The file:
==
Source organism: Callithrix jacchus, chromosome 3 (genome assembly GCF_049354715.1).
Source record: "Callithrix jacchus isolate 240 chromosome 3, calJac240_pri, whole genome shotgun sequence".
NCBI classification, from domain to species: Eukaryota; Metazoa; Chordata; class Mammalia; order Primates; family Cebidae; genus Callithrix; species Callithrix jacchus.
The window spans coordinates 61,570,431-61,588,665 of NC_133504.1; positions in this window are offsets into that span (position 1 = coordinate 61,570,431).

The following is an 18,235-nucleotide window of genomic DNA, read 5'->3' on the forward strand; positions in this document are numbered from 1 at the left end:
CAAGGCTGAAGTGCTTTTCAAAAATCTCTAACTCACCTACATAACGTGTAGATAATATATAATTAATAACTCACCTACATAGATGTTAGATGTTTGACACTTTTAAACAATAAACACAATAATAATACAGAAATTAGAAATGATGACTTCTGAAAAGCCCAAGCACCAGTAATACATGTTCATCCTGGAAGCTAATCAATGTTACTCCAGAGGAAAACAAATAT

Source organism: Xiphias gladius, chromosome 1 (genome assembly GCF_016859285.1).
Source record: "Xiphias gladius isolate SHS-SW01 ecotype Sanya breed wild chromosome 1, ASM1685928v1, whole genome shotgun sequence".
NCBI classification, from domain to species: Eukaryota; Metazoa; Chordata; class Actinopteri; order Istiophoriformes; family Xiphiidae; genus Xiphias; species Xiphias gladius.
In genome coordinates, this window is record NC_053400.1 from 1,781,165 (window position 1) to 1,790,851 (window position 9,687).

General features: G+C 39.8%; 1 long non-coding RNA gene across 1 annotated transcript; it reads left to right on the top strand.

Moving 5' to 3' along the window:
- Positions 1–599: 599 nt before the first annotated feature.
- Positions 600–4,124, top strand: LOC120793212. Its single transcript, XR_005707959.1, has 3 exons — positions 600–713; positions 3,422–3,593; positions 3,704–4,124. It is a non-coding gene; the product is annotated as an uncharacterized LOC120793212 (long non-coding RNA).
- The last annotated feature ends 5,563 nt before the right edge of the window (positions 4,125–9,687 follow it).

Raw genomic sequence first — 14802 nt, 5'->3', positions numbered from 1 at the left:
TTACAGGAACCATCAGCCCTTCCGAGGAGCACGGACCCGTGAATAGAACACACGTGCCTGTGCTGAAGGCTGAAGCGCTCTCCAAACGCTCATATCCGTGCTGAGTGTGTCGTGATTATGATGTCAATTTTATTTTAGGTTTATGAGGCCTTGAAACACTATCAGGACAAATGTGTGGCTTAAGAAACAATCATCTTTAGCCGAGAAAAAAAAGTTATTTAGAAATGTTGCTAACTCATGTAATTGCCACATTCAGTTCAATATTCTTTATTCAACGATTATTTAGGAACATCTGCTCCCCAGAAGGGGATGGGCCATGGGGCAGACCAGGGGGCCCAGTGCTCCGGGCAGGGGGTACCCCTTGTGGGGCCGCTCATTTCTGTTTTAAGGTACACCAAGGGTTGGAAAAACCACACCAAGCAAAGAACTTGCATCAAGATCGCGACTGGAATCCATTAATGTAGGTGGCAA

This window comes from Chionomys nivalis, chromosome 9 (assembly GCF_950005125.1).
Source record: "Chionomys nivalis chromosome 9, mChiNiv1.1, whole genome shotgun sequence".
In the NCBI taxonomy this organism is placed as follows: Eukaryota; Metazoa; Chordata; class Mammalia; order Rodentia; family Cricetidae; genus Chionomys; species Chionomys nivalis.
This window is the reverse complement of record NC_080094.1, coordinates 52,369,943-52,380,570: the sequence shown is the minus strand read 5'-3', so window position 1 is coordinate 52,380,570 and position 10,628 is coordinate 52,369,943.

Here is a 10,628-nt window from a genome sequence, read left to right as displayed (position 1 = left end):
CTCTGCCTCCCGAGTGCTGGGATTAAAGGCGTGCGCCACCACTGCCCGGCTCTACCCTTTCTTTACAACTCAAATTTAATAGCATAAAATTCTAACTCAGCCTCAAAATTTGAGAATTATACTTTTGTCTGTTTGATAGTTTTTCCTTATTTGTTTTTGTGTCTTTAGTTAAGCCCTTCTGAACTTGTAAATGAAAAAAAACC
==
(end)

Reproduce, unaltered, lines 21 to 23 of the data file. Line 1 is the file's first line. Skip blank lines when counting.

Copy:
This window is the reverse complement of record NC_080094.1, coordinates 52,369,943-52,380,570: the sequence shown is the minus strand read 5'-3', so window position 1 is coordinate 52,380,570 and position 10,628 is coordinate 52,369,943.

Here is a 10,628-nt window from a genome sequence, read left to right as displayed (position 1 = left end):
CTCTGCCTCCCGAGTGCTGGGATTAAAGGCGTGCGCCACCACTGCCCGGCTCTACCCTTTCTTTACAACTCAAATTTAATAGCATAAAATTCTAACTCAGCCTCAAAATTTGAGAATTATACTTTTGTCTGTTTGATAGTTTTTCCTTATTTGTTTTTGTGTCTTTAGTTAAGCCCTTCTGAACTTGTAAATGAAAAAAAACC